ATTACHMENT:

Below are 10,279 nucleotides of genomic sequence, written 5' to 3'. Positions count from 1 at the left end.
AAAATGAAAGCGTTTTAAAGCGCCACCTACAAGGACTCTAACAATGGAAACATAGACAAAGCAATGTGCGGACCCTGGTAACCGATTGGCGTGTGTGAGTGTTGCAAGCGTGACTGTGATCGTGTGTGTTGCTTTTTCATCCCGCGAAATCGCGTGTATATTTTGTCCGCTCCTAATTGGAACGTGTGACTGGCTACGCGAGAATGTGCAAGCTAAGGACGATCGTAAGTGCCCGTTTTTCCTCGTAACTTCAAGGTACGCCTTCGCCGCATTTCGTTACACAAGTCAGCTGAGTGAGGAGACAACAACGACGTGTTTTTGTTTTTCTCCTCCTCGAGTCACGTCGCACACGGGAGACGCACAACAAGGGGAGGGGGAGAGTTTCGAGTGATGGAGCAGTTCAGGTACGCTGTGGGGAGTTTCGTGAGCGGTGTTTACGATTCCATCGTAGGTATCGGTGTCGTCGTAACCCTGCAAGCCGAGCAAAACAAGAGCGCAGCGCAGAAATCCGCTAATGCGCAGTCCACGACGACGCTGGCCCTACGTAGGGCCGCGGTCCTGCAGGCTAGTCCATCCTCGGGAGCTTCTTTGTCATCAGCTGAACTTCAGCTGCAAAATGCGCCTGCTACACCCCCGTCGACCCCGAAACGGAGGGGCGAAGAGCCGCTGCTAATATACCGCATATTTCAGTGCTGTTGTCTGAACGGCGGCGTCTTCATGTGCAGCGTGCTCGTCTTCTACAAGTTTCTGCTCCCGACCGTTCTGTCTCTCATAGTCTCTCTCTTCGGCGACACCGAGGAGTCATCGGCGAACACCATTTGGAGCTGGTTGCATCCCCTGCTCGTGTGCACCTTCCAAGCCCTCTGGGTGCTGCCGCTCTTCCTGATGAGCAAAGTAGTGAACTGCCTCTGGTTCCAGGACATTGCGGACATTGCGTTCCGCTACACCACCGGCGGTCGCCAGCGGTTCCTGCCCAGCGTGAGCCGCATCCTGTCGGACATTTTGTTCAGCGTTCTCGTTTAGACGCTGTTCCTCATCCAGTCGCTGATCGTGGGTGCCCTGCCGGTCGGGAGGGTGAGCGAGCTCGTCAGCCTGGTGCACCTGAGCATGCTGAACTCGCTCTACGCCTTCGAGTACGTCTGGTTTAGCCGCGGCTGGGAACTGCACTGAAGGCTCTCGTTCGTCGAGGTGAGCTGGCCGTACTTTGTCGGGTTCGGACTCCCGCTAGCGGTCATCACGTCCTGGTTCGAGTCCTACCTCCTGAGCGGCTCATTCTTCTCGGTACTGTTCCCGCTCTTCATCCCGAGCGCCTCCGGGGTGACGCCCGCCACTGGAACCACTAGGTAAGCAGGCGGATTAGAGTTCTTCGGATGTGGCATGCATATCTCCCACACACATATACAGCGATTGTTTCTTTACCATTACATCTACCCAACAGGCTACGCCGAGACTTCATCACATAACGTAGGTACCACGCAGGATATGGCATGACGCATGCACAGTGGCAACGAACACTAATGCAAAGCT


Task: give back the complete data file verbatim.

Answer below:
Below are 10,279 nucleotides of genomic sequence, written 5' to 3'. Positions count from 1 at the left end.
AAAATGAAAGCGTTTTAAAGCGCCACCTACAAGGACTCTAACAATGGAAACATAGACAAAGCAATGTGCGGACCCTGGTAACCGATTGGCGTGTGTGAGTGTTGCAAGCGTGACTGTGATCGTGTGTGTTGCTTTTTCATCCCGCGAAATCGCGTGTATATTTTGTCCGCTCCTAATTGGAACGTGTGACTGGCTACGCGAGAATGTGCAAGCTAAGGACGATCGTAAGTGCCCGTTTTTCCTCGTAACTTCAAGGTACGCCTTCGCCGCATTTCGTTACACAAGTCAGCTGAGTGAGGAGACAACAACGACGTGTTTTTGTTTTTCTCCTCCTCGAGTCACGTCGCACACGGGAGACGCACAACAAGGGGAGGGGGAGAGTTTCGAGTGATGGAGCAGTTCAGGTACGCTGTGGGGAGTTTCGTGAGCGGTGTTTACGATTCCATCGTAGGTATCGGTGTCGTCGTAACCCTGCAAGCCGAGCAAAACAAGAGCGCAGCGCAGAAATCCGCTAATGCGCAGTCCACGACGACGCTGGCCCTACGTAGGGCCGCGGTCCTGCAGGCTAGTCCATCCTCGGGAGCTTCTTTGTCATCAGCTGAACTTCAGCTGCAAAATGCGCCTGCTACACCCCCGTCGACCCCGAAACGGAGGGGCGAAGAGCCGCTGCTAATATACCGCATATTTCAGTGCTGTTGTCTGAACGGCGGCGTCTTCATGTGCAGCGTGCTCGTCTTCTACAAGTTTCTGCTCCCGACCGTTCTGTCTCTCATAGTCTCTCTCTTCGGCGACACCGAGGAGTCATCGGCGAACACCATTTGGAGCTGGTTGCATCCCCTGCTCGTGTGCACCTTCCAAGCCCTCTGGGTGCTGCCGCTCTTCCTGATGAGCAAAGTAGTGAACTGCCTCTGGTTCCAGGACATTGCGGACATTGCGTTCCGCTACACCACCGGCGGTCGCCAGCGGTTCCTGCCCAGCGTGAGCCGCATCCTGTCGGACATTTTGTTCAGCGTTCTCGTTTAGACGCTGTTCCTCATCCAGTCGCTGATCGTGGGTGCCCTGCCGGTCGGGAGGGTGAGCGAGCTCGTCAGCCTGGTGCACCTGAGCATGCTGAACTCGCTCTACGCCTTCGAGTACGTCTGGTTTAGCCGCGGCTGGGAACTGCACTGAAGGCTCTCGTTCGTCGAGGTGAGCTGGCCGTACTTTGTCGGGTTCGGACTCCCGCTAGCGGTCATCACGTCCTGGTTCGAGTCCTACCTCCTGAGCGGCTCATTCTTCTCGGTACTGTTCCCGCTCTTCATCCCGAGCGCCTCCGGGGTGACGCCCGCCACTGGAACCACTAGGTAAGCAGGCGGATTAGAGTTCTTCGGATGTGGCATGCATATCTCCCACACACATATACAGCGATTGTTTCTTTACCATTACATCTACCCAACAGGCTACGCCGAGACTTCATCACATAACGTAGGTACCACGCAGGATATGGCATGACGCATGCACAGTGGCAACGAACACTAATGCAAAGCT